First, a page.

Back in 1930, Bob Marshall—legendary outdoorsman, bestselling author, and grandpappy of the environmental movement—set out to define what the wilderness is. He settled on two basic preconditions: “first, that it requires anyone who exists in it to depend exclusively on his own effort for survival; and second, that it preserves as nearly as possible the primitive environment.” This means that all roads, mechanical transportation, and human habitation would be forbidden. But according to Marshall, trails—the most ‘primitive’ of all our myriad inventions—would be “entirely permissible.”
This belief was later reflected in the first version of the National Wilderness Preservation Act, introduced to the Senate in 1957, which defines wilderness as a place where “man” is “a wanderer who visits but does not remain and whose travels leave only trails.” That’s the thing about trails: if enough people visit a piece of land, they are going to make them. It’s what we as a species—we as animals—instinctively do. The act of creating and following trails is one of the oldest and most profound ways that we make sense of this chaotic planet we all live on.
The question, then, is not whether we want to make trails, but how—with our feet, or with our hands? In other words, do we want to create them unconsciously and with little foresight? Or do we want to build them deliberately, with the aim of making them as sustainable as possible?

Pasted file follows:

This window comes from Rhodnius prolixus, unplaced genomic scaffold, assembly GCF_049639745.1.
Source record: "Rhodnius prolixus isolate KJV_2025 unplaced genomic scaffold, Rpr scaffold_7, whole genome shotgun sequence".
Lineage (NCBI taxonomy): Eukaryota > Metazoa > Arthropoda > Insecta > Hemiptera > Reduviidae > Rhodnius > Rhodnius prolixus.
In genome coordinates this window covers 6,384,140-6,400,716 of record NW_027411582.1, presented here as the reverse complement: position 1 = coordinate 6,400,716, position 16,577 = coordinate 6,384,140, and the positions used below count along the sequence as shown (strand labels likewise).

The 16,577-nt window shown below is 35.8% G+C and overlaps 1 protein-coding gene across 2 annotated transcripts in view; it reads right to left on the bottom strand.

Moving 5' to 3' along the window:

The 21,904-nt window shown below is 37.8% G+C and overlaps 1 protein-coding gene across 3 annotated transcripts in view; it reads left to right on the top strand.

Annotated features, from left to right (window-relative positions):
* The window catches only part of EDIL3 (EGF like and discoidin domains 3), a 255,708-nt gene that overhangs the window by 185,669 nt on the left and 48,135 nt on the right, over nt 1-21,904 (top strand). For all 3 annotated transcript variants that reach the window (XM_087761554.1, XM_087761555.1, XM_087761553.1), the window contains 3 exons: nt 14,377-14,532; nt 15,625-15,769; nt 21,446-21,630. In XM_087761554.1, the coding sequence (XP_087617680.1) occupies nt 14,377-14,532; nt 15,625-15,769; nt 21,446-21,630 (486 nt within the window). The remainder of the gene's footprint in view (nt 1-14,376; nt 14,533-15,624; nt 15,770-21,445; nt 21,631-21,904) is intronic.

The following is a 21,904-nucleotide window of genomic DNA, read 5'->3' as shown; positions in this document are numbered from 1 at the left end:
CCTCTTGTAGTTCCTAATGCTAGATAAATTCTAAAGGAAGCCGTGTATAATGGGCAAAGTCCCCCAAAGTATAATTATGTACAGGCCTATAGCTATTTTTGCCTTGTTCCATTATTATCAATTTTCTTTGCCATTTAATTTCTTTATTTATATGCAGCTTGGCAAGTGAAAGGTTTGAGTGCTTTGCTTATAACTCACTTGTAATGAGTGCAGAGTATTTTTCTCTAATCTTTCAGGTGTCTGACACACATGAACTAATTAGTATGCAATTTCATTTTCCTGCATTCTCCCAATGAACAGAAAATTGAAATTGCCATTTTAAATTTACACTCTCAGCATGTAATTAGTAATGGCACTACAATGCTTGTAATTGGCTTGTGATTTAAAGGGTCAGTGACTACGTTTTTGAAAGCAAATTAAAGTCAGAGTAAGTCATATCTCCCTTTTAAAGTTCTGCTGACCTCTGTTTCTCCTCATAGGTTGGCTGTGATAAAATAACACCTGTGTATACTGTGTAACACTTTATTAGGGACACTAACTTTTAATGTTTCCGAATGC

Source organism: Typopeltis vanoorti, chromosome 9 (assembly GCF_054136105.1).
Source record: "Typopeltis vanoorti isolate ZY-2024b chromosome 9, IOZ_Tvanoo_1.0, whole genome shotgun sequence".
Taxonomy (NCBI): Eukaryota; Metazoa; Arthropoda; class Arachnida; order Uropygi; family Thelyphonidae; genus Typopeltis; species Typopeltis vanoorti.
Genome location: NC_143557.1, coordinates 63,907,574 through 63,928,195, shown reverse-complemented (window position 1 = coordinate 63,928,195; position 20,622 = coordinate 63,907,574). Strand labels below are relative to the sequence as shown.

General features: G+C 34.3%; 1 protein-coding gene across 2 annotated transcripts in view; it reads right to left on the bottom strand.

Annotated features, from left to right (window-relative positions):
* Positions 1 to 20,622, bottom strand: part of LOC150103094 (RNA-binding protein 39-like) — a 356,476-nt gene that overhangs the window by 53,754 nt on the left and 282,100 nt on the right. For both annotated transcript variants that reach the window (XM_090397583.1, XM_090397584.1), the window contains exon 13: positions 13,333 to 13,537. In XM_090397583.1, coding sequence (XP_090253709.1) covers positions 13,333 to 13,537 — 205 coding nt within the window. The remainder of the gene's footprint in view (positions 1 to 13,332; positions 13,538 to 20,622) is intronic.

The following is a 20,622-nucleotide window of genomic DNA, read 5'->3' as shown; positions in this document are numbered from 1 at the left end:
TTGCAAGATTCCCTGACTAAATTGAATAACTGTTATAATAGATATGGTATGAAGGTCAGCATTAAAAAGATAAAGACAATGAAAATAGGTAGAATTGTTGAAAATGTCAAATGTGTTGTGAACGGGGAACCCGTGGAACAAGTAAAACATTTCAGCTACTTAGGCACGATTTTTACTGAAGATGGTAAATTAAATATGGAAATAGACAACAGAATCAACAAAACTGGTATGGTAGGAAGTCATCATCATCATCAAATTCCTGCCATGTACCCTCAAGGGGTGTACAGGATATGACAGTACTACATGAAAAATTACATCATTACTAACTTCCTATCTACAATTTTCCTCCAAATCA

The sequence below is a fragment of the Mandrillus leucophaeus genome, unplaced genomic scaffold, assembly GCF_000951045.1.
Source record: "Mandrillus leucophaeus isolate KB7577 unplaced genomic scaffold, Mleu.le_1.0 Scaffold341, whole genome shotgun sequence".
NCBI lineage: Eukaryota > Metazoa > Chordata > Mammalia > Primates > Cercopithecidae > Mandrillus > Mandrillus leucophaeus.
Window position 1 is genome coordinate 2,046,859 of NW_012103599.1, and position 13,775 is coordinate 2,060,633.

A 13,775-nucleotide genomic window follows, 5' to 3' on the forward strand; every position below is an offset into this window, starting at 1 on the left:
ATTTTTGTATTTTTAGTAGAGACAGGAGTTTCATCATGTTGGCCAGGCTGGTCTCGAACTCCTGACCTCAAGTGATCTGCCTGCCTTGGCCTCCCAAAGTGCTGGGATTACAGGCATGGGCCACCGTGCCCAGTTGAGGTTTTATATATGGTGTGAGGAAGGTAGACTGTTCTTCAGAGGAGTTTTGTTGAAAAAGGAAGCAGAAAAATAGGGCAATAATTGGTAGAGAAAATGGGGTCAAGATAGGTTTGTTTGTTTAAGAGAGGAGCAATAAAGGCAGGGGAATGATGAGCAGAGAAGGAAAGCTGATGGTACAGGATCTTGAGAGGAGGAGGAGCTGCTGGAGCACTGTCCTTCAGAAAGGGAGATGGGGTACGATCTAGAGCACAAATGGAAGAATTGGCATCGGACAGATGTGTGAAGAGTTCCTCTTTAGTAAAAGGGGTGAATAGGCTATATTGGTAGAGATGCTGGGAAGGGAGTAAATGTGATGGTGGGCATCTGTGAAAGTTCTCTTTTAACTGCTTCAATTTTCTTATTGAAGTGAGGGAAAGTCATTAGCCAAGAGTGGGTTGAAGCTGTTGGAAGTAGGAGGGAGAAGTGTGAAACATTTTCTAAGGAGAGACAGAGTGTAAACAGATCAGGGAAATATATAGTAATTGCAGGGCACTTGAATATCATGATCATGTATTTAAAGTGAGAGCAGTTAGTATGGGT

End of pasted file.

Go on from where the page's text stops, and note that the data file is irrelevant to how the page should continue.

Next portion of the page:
Up until the 1970s, trails were often built along the paths of least resistance. This was fine until the backpacking boom of the 1970s, when hordes of hikers wearing rubber-soled boots (called “waffle stompers”) swarmed our most popular trails, churning up the soil and accelerating erosion. In response, trail-builders learned to design sustainable trails that would shed water in a slow, controlled manner. For the most part, that project has succeeded; I would hate to see what my favorite mountains would look like had we not made the shift to sustainable trail design.
Despite our best efforts, many conservationists still worry that our most popular wild spaces are being ‘loved to death.’ In light of these concerns, I fully understand why some people don’t want any new wilderness trails. Trails have their downsides: they can compact the soil, blocking subterranean water flow and choking tree roots; they can fragment ecosystems; they can scare off bears and wolves; they tend to collect litter at their edges. Some people, quite fairly, see them as scars upon the otherwise pristine wilderness. And in some sense, that’s true: a trail, when you get right down to it, is little more than a long, precisely wrought stretch of dead ground.
But I suspect that deep down, the real reason certain outdoorspeople dislike trails is because they’re reminders of the existence of other people. That, I would argue, is exactly the wrong reason to oppose them. Because the only thing that is going to save wilderness from people with tree saws and oil drills and cement trucks are other people—people who love wild land for its beauty, its sense of freedom, and its ecological complexity, rather than for its monetary worth.
I’ll admit that I am biased: I have a special love for trails. (Hell, I just wrote a whole book about them.) I like they way they make it easier to walk. I like the way they lessen the burden of wayfinding, freeing up my brain for deeper thought. I like the way they keep me from getting lost and falling into a pit of quicksand. Perhaps most of all, I like how trails efficiently allow us to visit the wilderness without trampling it all to dust.